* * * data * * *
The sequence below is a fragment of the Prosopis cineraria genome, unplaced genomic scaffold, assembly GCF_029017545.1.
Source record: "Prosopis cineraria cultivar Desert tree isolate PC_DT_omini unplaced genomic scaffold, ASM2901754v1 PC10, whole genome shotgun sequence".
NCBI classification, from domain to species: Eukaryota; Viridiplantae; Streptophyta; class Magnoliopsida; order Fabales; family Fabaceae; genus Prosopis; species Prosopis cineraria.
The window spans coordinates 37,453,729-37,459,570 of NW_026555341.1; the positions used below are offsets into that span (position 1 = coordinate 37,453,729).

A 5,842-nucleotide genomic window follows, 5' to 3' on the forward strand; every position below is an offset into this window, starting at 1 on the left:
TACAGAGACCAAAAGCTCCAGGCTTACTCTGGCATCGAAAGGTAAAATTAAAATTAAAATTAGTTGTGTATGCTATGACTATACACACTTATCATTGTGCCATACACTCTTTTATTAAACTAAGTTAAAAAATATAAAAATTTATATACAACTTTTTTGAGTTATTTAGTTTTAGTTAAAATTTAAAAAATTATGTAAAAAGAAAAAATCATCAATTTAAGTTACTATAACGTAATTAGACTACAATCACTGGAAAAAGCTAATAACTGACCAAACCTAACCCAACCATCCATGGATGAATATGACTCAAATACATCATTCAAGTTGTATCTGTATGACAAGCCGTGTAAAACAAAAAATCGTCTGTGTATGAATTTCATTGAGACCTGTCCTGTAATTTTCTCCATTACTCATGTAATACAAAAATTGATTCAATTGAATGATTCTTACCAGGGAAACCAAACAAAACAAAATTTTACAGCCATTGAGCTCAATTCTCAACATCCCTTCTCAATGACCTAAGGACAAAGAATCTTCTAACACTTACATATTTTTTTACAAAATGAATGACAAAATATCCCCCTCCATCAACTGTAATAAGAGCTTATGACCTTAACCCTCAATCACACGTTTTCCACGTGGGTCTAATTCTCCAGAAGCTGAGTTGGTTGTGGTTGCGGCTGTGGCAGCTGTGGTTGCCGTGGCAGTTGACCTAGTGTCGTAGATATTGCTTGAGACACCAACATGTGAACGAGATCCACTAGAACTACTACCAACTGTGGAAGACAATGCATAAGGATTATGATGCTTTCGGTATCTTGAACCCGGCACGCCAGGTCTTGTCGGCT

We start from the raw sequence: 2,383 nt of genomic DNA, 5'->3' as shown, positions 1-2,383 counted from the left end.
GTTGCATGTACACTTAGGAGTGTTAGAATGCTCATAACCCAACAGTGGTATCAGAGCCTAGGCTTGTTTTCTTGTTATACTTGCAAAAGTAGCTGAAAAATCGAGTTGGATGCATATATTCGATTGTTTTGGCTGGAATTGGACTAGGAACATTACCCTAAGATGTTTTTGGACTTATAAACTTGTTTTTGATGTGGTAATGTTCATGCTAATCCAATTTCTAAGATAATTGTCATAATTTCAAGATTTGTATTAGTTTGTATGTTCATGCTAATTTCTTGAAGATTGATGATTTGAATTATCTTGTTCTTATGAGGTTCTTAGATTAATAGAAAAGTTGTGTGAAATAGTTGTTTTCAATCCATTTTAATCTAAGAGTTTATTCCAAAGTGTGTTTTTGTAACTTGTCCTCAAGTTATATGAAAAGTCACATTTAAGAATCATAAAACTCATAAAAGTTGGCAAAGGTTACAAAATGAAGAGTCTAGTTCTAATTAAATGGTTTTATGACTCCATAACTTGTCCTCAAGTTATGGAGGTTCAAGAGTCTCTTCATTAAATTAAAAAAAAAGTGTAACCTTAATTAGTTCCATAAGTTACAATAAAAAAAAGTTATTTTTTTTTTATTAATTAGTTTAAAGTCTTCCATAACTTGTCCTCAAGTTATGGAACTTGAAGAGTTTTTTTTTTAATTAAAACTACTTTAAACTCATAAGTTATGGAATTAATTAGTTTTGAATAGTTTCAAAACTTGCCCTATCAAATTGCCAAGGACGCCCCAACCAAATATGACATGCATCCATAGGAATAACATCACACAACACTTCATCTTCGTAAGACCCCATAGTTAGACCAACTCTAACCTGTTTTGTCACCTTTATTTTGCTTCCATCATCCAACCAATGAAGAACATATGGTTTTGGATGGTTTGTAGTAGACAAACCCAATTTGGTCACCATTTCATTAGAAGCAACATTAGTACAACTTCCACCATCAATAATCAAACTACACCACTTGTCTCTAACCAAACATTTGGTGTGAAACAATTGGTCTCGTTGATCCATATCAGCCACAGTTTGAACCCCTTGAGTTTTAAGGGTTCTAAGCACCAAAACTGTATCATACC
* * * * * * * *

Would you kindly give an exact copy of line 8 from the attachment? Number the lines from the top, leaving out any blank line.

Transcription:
GTTGCATGTACACTTAGGAGTGTTAGAATGCTCATAACCCAACAGTGGTATCAGAGCCTAGGCTTGTTTTCTTGTTATACTTGCAAAAGTAGCTGAAAAATCGAGTTGGATGCATATATTCGATTGTTTTGGCTGGAATTGGACTAGGAACATTACCCTAAGATGTTTTTGGACTTATAAACTTGTTTTTGATGTGGTAATGTTCATGCTAATCCAATTTCTAAGATAATTGTCATAATTTCAAGATTTGTATTAGTTTGTATGTTCATGCTAATTTCTTGAAGATTGATGATTTGAATTATCTTGTTCTTATGAGGTTCTTAGATTAATAGAAAAGTTGTGTGAAATAGTTGTTTTCAATCCATTTTAATCTAAGAGTTTATTCCAAAGTGTGTTTTTGTAACTTGTCCTCAAGTTATATGAAAAGTCACATTTAAGAATCATAAAACTCATAAAAGTTGGCAAAGGTTACAAAATGAAGAGTCTAGTTCTAATTAAATGGTTTTATGACTCCATAACTTGTCCTCAAGTTATGGAGGTTCAAGAGTCTCTTCATTAAATTAAAAAAAAAGTGTAACCTTAATTAGTTCCATAAGTTACAATAAAAAAAAGTTATTTTTTTTTTATTAATTAGTTTAAAGTCTTCCATAACTTGTCCTCAAGTTATGGAACTTGAAGAGTTTTTTTTTTAATTAAAACTACTTTAAACTCATAAGTTATGGAATTAATTAGTTTTGAATAGTTTCAAAACTTGCCCTATCAAATTGCCAAGGACGCCCCAACCAAATATGACATGCATCCATAGGAATAACATCACACAACACTTCATCTTCGTAAGACCCCATAGTTAGACCAACTCTAACCTGTTTTGTCACCTTTATTTTGCTTCCATCATCCAACCAATGAAGAACATATGGTTTTGGATGGTTTGTAGTAGACAAACCCAATTTGGTCACCATTTCATTAGAAGCAACATTAGTACAACTTCCACCATCAATAATCAAACTACACCACTTGTCTCTAACCAAACATTTGGTGTGAAACAATTGGTCTCGTTGATCCATATCAGCCACAGTTTGAACCCCTTGAGTTTTAAGGGTTCTAAGCACCAAAACTGTATCATACC